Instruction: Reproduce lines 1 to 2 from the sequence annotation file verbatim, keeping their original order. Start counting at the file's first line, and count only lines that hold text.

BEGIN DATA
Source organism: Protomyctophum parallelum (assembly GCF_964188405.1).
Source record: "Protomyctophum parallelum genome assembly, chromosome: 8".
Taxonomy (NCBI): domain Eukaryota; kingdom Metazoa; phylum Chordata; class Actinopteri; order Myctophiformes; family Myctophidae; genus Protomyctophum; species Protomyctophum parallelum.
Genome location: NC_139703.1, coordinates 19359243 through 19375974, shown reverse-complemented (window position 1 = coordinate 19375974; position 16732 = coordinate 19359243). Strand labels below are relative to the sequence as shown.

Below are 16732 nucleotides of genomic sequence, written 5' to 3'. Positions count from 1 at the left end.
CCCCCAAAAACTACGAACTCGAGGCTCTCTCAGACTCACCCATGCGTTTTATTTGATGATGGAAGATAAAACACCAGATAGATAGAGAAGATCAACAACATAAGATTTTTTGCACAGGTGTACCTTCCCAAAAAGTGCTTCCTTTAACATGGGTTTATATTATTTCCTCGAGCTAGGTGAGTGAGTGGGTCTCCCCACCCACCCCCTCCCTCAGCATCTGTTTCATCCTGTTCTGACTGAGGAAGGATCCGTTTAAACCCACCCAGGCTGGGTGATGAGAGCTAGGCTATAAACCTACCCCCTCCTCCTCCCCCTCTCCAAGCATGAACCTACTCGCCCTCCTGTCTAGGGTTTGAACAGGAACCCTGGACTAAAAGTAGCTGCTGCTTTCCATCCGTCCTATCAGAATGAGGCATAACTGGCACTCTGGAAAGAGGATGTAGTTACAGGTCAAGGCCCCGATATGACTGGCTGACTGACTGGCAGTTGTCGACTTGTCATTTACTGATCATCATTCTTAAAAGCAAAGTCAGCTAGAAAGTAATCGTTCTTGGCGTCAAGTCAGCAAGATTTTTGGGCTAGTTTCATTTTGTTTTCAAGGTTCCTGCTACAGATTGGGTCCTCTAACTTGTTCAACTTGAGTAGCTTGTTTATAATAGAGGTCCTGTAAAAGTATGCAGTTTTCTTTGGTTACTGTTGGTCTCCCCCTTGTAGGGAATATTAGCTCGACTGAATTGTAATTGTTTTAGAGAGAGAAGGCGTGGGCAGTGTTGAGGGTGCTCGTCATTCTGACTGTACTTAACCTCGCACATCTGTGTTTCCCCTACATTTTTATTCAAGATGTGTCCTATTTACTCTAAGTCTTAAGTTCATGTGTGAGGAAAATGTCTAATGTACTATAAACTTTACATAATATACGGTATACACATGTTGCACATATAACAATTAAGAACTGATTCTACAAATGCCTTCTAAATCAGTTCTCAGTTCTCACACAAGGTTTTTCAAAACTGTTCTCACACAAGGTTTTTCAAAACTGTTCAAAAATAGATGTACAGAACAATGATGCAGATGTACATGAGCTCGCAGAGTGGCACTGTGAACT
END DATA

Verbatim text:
Source organism: Protomyctophum parallelum (assembly GCF_964188405.1).
Source record: "Protomyctophum parallelum genome assembly, chromosome: 8".